"(Jury retires back to the jury room, 11:13 a.m.) "MR. CLARK: I want this on the record. "THE COURT: I've submitted two interrogatories to the jury. The first one being, `Do you find that the plaintiff was terminated?' and the jury has answered the question, `Yes, constructively terminated.' And the second being—the second interrogatory being, `If yes, was that termination solely because the plaintiff instituted or maintained an action against his employer to recover workmen's compensation benefits?' The answer to that question being, `No, there were other contributing factors according to the evidence presented.' It's dated June 12, 1987. And its signed by L.W. Smith, the foreman. "And along with that, they returned their previous question. And they had— they had a question. By the way, I don't know whether y'all know this or not. I meant to tell you. "They had earlier asked ... a question about constructive termination. I have brought them back and answered their question. And then they sent back No. 2, `Why is it compulsory for the jury to answer those questions since the decision has been rendered?' And I sent Eric back with a note because I wanted them to answer—because I required that the questions be answered, the interrogatories be answered. "So they sent back their note with those two questions on it and a verdict form of $26,000. "What I'll do is just let them make a report and let them go is what I'm going to do. "I can't—I have to enter a judgment for the defendant notwithstanding the verdict under the circumstances. That's what I'm caught with. The—that's what I'm going to do. "MR. NORTON: Let me object to the use of the interrogatories without any— let me collect my thoughts. "THE COURT: Yeah, go ahead and think about it. "MR. NORTON: Your Honor, I object to the use of these interrogatories since in the jury charge conference, it was my understanding that you were not going to use special interrogatories, and to use those interrogatories only after the verdict had been rendered. "You know, in order to cure any defects, you've obviously created an appealable issue no matter how it goes. "The jury has rendered a verdict that essentially states that the motivating reason was this action that the plaintiff took. I would request at least they be allowed to have some sort of modifying instructions so that they understand the importance of what has been asked to them. Solely means nothing more than the motivating reason. They would have done nothing other than to say that there [was] other evidence presented, obviously. "It was a dispute, but they made their decision. "THE COURT: Well, yeah, I think they did too. And I'm going to do what I said I was going to do. "MR. NORTON: It's going to go up anyway. "THE COURT: It's a very frustrating case. Well, it ought to go up, you know. You need some answers. "Bring them on back and line them up at the rail, Eric. "(Jury lined up against the rail, 12:09 p.m.) "THE COURT: Okay. Mr. Smith, I understand that you're the foreperson of the jury; is that correct? "JUROR SMITH: Yes, sir. "THE COURT: And you've reached a verdict. And also, I sent back to you a couple of what we call interrogatories which you've answered. "So would you read to us, please, your verdict, and the questions and answers to those two interrogatories. "JUROR SMITH: The verdict first? "THE COURT: Either way. That's fine. "JUROR SMITH: I'll read this one here first. "THE COURT: All right, sir. "JUROR SMITH: The question, `Do you find that the plaintiff was terminated. Yes, constructively terminated.'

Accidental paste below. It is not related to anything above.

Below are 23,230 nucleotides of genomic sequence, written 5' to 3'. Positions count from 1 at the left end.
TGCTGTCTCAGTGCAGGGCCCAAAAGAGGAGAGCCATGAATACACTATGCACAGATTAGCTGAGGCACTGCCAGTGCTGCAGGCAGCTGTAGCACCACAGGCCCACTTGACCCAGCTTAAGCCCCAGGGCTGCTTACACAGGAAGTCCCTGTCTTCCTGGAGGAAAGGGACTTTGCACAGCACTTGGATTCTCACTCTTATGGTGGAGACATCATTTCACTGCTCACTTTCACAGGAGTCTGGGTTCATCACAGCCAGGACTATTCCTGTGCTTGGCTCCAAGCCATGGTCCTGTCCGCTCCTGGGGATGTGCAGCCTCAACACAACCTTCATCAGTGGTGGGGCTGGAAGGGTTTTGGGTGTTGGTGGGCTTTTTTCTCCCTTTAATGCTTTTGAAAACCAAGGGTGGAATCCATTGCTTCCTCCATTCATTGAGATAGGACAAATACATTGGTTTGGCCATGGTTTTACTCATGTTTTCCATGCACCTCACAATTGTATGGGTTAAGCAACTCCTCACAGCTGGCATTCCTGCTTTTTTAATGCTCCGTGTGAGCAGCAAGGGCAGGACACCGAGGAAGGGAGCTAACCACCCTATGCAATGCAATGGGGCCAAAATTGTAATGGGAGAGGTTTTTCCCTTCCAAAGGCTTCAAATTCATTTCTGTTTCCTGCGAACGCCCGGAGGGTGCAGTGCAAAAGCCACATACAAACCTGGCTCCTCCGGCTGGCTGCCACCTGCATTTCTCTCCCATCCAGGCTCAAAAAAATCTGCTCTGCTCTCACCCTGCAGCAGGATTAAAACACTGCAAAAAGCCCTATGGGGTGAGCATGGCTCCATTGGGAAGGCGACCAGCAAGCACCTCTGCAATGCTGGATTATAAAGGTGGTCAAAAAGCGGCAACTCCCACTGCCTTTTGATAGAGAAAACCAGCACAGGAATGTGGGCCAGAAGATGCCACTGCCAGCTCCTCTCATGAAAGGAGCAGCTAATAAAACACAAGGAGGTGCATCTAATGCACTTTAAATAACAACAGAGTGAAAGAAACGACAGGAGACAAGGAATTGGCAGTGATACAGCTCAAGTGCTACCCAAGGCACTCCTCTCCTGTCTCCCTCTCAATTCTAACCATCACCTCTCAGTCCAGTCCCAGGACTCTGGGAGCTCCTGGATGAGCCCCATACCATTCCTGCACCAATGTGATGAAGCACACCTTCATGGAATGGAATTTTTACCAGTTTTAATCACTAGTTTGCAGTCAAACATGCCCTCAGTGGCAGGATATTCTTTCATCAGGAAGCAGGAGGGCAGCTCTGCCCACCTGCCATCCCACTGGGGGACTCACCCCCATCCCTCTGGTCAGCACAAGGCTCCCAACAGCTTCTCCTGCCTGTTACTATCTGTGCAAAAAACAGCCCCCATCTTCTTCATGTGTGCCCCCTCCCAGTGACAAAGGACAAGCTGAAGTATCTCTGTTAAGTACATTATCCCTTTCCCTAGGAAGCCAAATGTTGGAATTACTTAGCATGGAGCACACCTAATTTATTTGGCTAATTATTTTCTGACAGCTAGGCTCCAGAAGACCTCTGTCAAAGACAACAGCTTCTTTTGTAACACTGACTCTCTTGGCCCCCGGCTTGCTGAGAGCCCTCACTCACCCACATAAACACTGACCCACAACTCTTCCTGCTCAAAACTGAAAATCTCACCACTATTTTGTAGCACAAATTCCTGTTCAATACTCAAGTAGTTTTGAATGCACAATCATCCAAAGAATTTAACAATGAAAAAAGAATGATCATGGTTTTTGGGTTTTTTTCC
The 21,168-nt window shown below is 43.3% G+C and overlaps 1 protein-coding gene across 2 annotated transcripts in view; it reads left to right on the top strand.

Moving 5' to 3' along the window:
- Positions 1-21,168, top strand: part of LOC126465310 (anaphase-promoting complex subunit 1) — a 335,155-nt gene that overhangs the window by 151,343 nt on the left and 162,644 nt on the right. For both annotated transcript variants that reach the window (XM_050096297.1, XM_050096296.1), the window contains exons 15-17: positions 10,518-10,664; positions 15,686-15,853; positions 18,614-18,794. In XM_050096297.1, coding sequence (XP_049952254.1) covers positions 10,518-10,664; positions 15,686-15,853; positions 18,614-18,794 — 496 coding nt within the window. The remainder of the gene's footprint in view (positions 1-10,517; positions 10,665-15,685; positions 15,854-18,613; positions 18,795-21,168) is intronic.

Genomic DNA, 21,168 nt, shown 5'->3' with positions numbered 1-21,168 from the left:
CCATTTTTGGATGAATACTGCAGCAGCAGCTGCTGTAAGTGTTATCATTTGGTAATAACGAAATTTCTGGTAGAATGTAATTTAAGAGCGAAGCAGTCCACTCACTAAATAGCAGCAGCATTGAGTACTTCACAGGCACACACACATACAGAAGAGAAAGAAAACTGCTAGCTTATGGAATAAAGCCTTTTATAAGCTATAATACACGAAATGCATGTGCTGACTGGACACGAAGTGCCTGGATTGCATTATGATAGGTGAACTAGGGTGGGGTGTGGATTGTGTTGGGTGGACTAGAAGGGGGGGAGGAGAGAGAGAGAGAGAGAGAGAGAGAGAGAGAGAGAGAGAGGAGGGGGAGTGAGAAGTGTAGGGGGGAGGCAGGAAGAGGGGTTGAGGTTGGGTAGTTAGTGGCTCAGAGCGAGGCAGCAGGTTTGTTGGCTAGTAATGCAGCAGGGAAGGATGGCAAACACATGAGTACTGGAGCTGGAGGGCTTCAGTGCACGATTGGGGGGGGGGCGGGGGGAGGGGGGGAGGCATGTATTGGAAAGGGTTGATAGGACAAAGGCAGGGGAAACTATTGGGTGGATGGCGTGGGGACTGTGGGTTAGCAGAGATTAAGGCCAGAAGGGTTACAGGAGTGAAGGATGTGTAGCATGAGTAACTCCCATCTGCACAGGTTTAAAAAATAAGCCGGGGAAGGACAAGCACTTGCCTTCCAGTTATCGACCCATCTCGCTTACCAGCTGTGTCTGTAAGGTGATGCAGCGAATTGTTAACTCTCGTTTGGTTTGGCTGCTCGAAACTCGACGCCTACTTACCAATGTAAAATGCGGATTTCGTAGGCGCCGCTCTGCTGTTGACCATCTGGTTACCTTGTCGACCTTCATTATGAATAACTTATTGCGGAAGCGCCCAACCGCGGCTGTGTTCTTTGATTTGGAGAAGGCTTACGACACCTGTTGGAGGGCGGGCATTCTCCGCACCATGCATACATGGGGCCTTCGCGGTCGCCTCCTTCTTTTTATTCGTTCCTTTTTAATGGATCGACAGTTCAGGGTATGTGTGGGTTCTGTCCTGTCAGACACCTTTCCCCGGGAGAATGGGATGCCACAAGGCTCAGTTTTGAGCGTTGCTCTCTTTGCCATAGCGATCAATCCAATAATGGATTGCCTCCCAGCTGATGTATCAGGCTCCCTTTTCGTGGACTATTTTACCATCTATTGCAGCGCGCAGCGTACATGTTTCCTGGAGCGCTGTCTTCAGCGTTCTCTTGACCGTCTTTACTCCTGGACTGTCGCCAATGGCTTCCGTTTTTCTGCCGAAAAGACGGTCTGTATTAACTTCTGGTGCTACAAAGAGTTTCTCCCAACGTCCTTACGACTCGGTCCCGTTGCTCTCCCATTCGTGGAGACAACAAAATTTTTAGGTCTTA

"`If yes, was that termination solely because the plaintiff instituted or maintained an action against his employer to recover worker's compensation benefits?'

"Our answer, `No, there were other contributing factors according to the evidence presented.' "THE COURT: All right, sir. Now your verdict, please, sir.

"JUROR SMITH: The verdict of Twilley against Daubert Coated.

"`We, the jury, find for the plaintiff against the defendant and assess the plaintiff's damages in the sum of $26,000.'

"THE COURT: All right, sir. Now, Mr. Holt, I'm going to just sort of start with you and go down the line, and, please, consider that I'm asking each of you this question as I go down the line. And the question is going to be, is this your verdict? And what I'm looking for really is an answer to three things. One, is your answer to the interrogatories what your foreperson has indicated to me, and then is the money verdict your verdict also? "So, I'm, in effect, asking you to tell me yes or no is this your verdict in the sense of the three things? "So starting with you, please sir, is this your verdict? "(All jurors polled indicated in the affirmative.)"